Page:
Link to comment
Share on other sites

48 minutes ago, Maurile Tremblay said:

I got coffee beans yesterday and tried the Shuichi Sasaki recipe just now. I didn't use a timer. It came out a bit weak. I don't think I pressed for nearly 70 seconds -- it just went naturally pretty quickly. My grind probably wasn't fine enough. Nonetheless, there was no bitterness and the taste was good. I'll try again tomorrow.

I've never used an Aeropress, but it's amazing how much different coffee is when you don't use a Keurig or drip machine. Fresh ground beans with an Aeropress, pour over, French press, etc. is a totally different animal.

When my friend first made me a cup of coffee using high quality beans and a Chemex, I realized for the first time why someone would drink their coffee black. Only low quality, acidic and burnt tasting coffee needs all that cream and sugar.

(Not saying that a good cappucino, latte, machiatto, etc isn't nice too)

  • Like 1
Link to comment
Share on other sites

1 hour ago, GroveDiesel said:

I've never used an Aeropress, but it's amazing how much different coffee is when you don't use a Keurig or drip machine. Fresh ground beans with an Aeropress, pour over, French press, etc. is a totally different animal.

When my friend first made me a cup of coffee using high quality beans and a Chemex, I realized for the first time why someone would drink their coffee black. Only low quality, acidic and burnt tasting coffee needs all that cream and sugar.

(Not saying that a good cappucino, latte, machiatto, etc isn't nice too)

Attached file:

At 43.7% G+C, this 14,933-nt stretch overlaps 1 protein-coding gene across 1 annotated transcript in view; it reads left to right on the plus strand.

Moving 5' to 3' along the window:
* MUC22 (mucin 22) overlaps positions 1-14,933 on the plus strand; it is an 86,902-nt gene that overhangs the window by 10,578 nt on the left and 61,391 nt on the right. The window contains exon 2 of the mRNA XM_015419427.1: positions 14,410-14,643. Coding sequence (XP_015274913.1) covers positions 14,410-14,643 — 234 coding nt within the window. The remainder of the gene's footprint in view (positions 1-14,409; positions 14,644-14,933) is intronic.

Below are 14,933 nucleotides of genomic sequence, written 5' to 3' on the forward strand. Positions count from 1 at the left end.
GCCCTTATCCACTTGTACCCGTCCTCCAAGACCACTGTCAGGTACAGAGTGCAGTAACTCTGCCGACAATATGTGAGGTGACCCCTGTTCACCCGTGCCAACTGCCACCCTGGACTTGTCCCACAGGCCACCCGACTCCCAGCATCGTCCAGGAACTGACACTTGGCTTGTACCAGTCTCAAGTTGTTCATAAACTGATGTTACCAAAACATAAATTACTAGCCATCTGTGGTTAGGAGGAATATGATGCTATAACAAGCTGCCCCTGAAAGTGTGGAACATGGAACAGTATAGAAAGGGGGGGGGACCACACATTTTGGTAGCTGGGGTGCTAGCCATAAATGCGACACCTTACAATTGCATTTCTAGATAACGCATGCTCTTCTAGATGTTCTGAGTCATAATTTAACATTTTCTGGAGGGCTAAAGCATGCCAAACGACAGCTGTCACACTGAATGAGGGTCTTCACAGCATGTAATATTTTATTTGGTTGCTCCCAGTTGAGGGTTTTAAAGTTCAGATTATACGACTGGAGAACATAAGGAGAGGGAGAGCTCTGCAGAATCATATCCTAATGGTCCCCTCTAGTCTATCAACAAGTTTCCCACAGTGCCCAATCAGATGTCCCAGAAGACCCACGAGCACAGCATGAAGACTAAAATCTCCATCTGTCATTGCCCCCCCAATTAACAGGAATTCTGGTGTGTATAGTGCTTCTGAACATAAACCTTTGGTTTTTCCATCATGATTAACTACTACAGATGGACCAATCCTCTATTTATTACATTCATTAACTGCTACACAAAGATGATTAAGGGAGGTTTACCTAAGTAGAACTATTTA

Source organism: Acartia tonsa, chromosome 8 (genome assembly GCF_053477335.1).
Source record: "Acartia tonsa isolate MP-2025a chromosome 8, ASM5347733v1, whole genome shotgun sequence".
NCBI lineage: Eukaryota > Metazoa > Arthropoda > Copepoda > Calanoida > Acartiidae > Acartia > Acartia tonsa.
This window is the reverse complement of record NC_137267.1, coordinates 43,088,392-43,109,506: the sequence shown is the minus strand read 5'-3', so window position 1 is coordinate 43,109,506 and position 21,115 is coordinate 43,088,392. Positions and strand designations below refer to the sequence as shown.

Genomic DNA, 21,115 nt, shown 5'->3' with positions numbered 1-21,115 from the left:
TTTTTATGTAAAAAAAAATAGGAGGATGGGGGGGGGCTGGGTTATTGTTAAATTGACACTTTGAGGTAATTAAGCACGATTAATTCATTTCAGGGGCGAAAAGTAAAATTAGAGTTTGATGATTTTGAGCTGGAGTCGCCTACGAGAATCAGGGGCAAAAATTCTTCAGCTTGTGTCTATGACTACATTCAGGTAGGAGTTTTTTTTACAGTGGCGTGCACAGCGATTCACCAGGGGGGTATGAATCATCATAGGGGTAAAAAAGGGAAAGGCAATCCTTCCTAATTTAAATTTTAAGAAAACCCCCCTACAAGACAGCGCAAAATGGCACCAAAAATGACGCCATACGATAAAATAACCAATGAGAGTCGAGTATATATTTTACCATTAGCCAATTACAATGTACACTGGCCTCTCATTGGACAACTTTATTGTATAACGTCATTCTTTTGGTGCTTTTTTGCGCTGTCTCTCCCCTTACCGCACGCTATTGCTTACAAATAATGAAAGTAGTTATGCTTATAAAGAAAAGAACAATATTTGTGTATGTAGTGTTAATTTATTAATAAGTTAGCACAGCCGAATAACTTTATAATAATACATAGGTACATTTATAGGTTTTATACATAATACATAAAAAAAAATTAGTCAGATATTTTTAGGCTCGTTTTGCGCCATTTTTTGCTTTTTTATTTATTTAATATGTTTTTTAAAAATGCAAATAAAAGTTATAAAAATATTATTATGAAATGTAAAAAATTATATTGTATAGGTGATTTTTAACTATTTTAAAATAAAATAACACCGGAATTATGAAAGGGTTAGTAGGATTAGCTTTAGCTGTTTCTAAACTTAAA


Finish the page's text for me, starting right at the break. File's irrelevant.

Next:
this.

Link to comment
Share on other sites

I've decided to just get a Chemex and try it out.  Was going to probably buy the standard 6 cup guy. What else do I need?

Coffee grinder -- any recs?

Coffee filter -- I know Chemex sells these

Something to boil water in -- already have this!

Coffee beans -- I know where to buy this!

Anything else?  Are there any custom or specific to Chemex things to keep in mind w/r/t the above? I think I read somewhere that you need to do medium grind for the Chemex.  And I know there are both paper and metal filters; sounds like I should give the paper ones a try and see how it goes.

Anything else I need to know? What about the actual pouring process?

TIA.

Link to comment
Share on other sites

1 hour ago, Chase Stuart said:

I've decided to just get a Chemex and try it out.  Was going to probably buy the standard 6 cup guy. What else do I need?

Coffee grinder -- any recs?

Coffee filter -- I know Chemex sells these

Something to boil water in -- already have this!

Coffee beans -- I know where to buy this!

Anything else?  Are there any custom or specific to Chemex things to keep in mind w/r/t the above? I think I read somewhere that you need to do medium grind for the Chemex.  And I know there are both paper and metal filters; sounds like I should give the paper ones a try and see how it goes.

Anything else I need to know? What about the actual pouring process?

TIA.

 

Prima Coffee is a good source of info, imo.

Technique